Teach for America plans to put recruits in area schools
Teach For America, a national organization that recruits recent college graduates into teaching, announced Tuesday it will expand to the Seattle area this fall.
Seattle Times education reporter
It didn't quite reach the targets it wanted, but Teach For America, the national organization that recruits recent college graduates into teaching, announced Tuesday that it will expand into the Seattle area anyway.
Originally, it wanted to bring 50 of its corps members to Puget Sound schools starting next fall. As of now, it appears it will have closer to 35, with a guarantee of only four positions.
But the nonprofit organization, which operates in 39 other regions across the country, decided it had enough momentum to go forward, despite critics who say it's not needed here.
"We didn't want to miss the opportunity," said Janis Ortega, Teach For America's managing director for new-site development.
Tuesday's announcement was made on the same day Teach For America sent out its third round of acceptances for the 2011-12 school year. Twelve people learned that they will be placed in the Seattle area, Ortega said, and she expects to add another 23 later.
The program placed 100 percent of its recruits last year, and expects to be able to do the same this year.
But it's still unclear how many spots there may be here. Sally McLean, assistant superintendent of Business Affairs in Federal Way, said her district may be able to take only four, given the tough economic climate.
Seattle also expects a shortfall of roughly $35 million.
Teach For America has been working to return to the Seattle area for the past few years. It had a small pilot program in Seattle Public Schools in the mid-1990s, but wants to come back for good.
The Federal Way School District was the first to sign up, committing to hire four to 10 Teach For America recruits. This fall, Seattle Public Schools agreed to consider taking 20-25 more, although it offered nothing more than the chance to interview for open positions. It also won't hire any Teach For America recruits unless it finds outside funding to cover the required district contribution — now about $4,000 per teacher.
Teach For America also has raised $4.8 million to support a program here, close to its goal of $5.2 million. The largest two donors are the Bill & Melinda Gates Foundation and the Bezos Foundation.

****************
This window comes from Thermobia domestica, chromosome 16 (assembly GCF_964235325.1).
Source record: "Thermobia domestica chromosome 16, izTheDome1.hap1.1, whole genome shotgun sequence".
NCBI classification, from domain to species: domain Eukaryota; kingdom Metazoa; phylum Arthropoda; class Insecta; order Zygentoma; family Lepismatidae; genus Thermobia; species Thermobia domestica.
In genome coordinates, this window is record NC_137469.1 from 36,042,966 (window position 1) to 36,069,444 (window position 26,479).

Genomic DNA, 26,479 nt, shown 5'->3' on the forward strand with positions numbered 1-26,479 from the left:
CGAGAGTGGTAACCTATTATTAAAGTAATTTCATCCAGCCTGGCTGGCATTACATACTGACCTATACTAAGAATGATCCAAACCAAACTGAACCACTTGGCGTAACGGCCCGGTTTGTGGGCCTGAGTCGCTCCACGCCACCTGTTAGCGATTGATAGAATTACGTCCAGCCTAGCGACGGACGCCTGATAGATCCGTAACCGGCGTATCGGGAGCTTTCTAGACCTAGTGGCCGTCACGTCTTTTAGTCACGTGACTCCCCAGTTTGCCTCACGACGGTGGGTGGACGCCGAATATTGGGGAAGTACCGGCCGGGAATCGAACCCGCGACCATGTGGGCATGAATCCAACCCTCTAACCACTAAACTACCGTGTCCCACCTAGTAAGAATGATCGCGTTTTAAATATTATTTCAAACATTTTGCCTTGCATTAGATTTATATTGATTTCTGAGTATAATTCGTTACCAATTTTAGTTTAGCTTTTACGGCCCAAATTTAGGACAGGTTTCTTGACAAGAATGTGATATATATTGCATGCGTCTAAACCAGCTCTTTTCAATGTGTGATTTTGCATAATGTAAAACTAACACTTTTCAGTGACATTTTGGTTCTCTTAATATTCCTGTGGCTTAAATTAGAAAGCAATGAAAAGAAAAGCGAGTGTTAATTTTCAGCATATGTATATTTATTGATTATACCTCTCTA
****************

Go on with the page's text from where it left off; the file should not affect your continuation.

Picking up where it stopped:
Founded 20 years ago, Teach For America offers non-education majors the chance to become teachers. Last year, it received 46,000 applications for 4,500 spots.
Its participants start teaching after five weeks of summer training and one to three weeks of orientation in their respective regions. After that, they receive support from a Teach For America-supplied mentor and study nights and weekends to earn their full teaching credentials through a partnership with a local university. They earn the same salary as any first-year teacher and operate under the rules other teachers do.
Recruits must commit to teach for at least two years.
Critics say five weeks of training is not nearly enough, especially for the jobs where most Teach for America recruits are placed — high-poverty schools where students need excellent teaching to catch up.
Opponents also say Seattle already has enough fully qualified teachers.
Olga Addae, president of the city's teachers union, said it's better if districts first hire people who already have decided to make teaching their career.
Some critics call Teach For America, "Teach For Awhile," saying many of its participants leave teaching after the required two years. But Teach For America points to a new study that shows about 60 percent stay longer than two years.
Supporters of the program, which include many of its 200 alumni in the Puget Sound area, say Teach For America is a source of teaching talent that shouldn't be ignored.
"Anything we can do to broaden our applicant pool, we should do," said Susan Enfield, chief academic officer for Seattle Public Schools.
What's particularly exciting, she said, is that all Teach For America recruits are strongly committed to closing the achievement gap among ethnic groups.
"I'm not saying that only Teach For America candidates have that," she said, "but you know that these people are coming from that space."
Lisa Macfarlane of the League of Education Voters, a nonprofit advocacy group, said it would be crazy to turn Teach For America away.
"What they have been able to do in terms of recruiting top, top talent into our classrooms is phenomenal," she said.
Still, some area school districts have said no, including Highline. Superintendent John Welch said that's largely because he doesn't expect to hire many teachers this year, and may have to lay off some.
"It didn't seem to be the right time to be partnering with Teach For America in a recruiting strategy," he said.
Teach for America is still hopeful it can add a few more districts to its Puget Sound roster in time to place teachers there this fall. Ortega also said Teach For America is close to announcing which local university will be its partner in helping its recruits each a full teaching credential.
Seattle Times transportation reporter Mike Lindblom describes some of the factors that may have led to the collapse of the I-5 bridge over the Skagit River in Mount Vernon on Thursday, May 23.